Ideas for Morning Meeting Messages

Q & A with NEFC co-founder Ruth Sidney Charney
Question:

I often struggle to write the Morning Meeting message because my imagination runs dry. What suggestions can you offer that might help me come up with fresh and interesting messages?

Answer:

This is a common problem when teachers focus too much on being imaginative or entertaining when writing Morning Meeting messages. Remember that the message is not meant to be a work of art or a brilliant sound bite. It’s meant to be a functional note that is relevant to the day and that engages your students in literacy practice.

I tend to break the message down into four elements that become quite routine:

Greeting

I allude to a subject or theme we’re studying ("Dear Oceanographers"), play with alliteration (Good morning, Wonderful Wonderers"), use a juicy vocabulary word ("Hello, Persistent Fourth Graders"), or just give a hearty welcome ("Welcome, Learners!").

Date and day of the week

I might write these or, for young students learning to write days of the week, I might leave a blank for them to fill in.

A focus and interactive task

Often this reinforces and extends something we’re working on in the classroom—a science theme, a read-aloud, a math topic, or a social issue. Other times I offer a playful word of the day, a math puzzler,a trivia question, or—this is one of my favorites—a "class riddle" taken from student sharings during recent Morning Meetings (see example below). With older students, I sometimes refer to events in the news. In all cases, I include a task for students to do on the chart or during discussion. Here are some examples:

"Yesterday we read a new story together, and everyone decided that the characters seem very realistic. In the space below, write the name of one character and a word that describes a realistic trait in that character."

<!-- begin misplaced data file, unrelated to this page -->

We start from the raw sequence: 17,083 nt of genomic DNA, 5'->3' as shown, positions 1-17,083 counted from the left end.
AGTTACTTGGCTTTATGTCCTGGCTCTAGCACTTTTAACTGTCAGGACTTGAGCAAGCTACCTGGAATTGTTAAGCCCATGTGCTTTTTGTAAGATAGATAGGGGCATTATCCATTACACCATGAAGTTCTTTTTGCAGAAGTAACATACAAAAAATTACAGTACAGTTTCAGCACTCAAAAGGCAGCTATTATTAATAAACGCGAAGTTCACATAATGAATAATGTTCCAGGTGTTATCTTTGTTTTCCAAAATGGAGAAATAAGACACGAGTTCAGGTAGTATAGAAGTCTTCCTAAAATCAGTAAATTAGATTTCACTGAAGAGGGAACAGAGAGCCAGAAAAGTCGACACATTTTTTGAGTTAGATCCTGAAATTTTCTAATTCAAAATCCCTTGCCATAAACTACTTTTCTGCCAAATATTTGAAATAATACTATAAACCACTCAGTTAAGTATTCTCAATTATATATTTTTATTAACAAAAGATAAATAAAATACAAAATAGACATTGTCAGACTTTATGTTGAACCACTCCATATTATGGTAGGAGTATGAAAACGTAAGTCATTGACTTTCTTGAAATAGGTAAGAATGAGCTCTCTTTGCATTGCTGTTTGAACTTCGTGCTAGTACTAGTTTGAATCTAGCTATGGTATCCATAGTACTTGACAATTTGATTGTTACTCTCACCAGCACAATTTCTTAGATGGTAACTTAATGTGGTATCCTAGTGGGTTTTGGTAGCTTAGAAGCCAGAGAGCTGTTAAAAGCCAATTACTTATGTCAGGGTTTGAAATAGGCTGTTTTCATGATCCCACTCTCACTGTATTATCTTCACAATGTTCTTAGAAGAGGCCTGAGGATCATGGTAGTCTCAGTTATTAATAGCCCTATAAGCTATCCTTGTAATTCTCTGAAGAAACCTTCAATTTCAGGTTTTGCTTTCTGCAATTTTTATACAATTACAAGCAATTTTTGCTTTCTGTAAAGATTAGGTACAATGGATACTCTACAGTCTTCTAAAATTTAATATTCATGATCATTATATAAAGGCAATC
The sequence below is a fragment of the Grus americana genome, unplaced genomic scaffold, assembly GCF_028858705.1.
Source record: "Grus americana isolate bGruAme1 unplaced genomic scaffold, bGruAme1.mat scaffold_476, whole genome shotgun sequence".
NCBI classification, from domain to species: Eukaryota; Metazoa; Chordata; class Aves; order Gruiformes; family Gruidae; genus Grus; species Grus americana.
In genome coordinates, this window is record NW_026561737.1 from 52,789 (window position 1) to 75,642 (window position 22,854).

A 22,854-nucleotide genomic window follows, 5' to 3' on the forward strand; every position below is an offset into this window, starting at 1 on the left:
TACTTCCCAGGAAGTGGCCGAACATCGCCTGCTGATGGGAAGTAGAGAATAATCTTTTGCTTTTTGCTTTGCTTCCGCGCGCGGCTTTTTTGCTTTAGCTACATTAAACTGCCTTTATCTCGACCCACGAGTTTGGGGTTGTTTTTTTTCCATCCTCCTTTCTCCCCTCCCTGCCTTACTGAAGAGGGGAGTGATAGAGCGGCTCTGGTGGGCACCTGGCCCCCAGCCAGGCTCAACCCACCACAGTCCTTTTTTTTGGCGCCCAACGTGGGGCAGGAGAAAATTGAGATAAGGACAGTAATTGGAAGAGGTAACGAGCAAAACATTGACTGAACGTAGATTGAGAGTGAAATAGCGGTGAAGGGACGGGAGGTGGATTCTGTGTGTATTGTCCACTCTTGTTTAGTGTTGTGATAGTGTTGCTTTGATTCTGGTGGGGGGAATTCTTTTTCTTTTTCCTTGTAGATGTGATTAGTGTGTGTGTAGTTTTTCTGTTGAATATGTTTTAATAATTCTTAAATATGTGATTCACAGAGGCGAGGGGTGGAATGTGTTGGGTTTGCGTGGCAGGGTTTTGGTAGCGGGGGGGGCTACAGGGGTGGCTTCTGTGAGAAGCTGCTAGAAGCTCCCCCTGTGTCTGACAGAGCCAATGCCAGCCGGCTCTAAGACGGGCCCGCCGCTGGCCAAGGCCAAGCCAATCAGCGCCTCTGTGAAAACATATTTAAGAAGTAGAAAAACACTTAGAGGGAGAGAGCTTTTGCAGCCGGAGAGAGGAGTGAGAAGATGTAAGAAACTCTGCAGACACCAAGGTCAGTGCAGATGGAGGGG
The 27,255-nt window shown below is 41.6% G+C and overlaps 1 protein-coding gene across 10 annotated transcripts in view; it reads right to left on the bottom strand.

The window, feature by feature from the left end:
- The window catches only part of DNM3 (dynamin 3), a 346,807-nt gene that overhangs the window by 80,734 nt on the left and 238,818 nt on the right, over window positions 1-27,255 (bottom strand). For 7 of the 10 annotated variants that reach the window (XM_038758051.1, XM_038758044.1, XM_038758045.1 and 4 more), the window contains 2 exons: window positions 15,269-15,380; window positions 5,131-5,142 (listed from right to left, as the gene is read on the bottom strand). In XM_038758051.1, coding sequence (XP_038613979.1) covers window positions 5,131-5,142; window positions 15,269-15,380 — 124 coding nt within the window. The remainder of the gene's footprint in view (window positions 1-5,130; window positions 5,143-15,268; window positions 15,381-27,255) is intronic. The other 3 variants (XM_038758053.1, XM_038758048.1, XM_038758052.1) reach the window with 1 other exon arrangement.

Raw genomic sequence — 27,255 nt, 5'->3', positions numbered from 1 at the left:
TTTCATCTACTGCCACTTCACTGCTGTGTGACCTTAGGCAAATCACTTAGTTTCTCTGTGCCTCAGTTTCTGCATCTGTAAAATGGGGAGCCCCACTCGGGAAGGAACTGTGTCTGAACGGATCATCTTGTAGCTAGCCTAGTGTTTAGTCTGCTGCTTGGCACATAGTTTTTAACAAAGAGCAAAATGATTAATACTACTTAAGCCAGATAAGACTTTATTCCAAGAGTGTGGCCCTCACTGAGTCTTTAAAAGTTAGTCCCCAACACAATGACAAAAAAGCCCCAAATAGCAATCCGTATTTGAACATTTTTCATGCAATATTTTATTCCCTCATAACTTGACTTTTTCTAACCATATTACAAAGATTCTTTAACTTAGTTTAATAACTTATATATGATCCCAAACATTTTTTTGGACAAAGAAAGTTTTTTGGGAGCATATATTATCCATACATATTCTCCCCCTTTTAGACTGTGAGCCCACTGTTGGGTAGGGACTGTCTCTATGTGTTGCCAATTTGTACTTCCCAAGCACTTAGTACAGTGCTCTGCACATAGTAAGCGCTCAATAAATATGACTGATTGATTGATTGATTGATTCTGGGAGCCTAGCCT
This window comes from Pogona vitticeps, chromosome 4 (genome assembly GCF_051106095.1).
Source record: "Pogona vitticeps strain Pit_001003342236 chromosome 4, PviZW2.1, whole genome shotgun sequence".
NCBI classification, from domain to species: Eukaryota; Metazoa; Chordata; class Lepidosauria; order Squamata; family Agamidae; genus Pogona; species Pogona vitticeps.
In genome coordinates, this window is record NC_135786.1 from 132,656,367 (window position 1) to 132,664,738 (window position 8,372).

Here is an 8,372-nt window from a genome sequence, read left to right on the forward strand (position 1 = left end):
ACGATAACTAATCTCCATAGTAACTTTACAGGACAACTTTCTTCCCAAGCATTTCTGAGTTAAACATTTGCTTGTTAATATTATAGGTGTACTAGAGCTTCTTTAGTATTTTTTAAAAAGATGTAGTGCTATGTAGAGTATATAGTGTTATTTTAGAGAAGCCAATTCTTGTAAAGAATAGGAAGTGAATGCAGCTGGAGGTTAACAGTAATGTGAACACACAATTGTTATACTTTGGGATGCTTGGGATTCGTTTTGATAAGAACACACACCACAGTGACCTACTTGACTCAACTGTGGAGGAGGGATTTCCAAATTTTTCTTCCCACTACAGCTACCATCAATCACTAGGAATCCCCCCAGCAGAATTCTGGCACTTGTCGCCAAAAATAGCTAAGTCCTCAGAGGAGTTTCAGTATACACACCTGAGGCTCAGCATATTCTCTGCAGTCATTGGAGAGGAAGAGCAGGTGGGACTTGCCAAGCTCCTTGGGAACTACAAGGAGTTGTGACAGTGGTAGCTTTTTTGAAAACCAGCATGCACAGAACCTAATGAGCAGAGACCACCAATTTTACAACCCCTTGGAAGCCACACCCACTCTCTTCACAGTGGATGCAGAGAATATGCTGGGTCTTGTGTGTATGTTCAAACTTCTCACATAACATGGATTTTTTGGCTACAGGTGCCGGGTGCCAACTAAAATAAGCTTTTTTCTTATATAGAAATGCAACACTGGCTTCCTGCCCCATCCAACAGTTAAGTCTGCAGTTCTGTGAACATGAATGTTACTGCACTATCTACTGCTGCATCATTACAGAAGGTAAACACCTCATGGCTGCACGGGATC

"In math we are working on fractions. If one-fourth of our class wore pajamas to school, how many students would that be? Write your answer at the bottom of this chart."

"We will continue to talk about our classroom rules. Think about a way you showed respect for a classmate yesterday. What does the word ‘respect’ really mean anyhow? Be prepared to share your ideas at Morning Meeting today."

"Which student in this class has a new relative? Who went somewhere for the first time last week? Who got lost at the fair? Write your guesses on an index card and bring the card to Morning Meeting today."

Some teachers have a set theme for each day of the week. For example, every Monday the focus and interactive task will be about students’ weekend; every Tuesday it will be about math; every Wednesday it will be science; and so forth. This ensures that the content varies from day to day, yet provides some predictability, which students tend to find reassuring.

News, reminders, and directions

This part of the message lets students know about visitors we’ll be having, an upcoming trip, or some other special event. Or it simply gives an everyday classroom direction. It gives further practice in reading and following instructions, and it saves voice time. Some examples:

"Please put your trip notices in the brown envelope on the door."

"We will have visitors from the Theater Project today. Remember how we talked about welcoming them."

"Please put your homework paper in the blue basket, then sign up for a committee for our salmon project."

I hope these suggestions help. Remember, the point isn’t to create something original and entertaining each day. It’s to build community and motivate learning through written information. The very value of Morning Meeting messages comes largely from the fact that students can count on it being in a predictable format every day.

For more about Morning Meeting, see The Morning Meeting Book.


Ruth Sidney Charney has taught children and teachers for almost 30 years. She is the author of Teaching Children to Care and Habits of Goodness.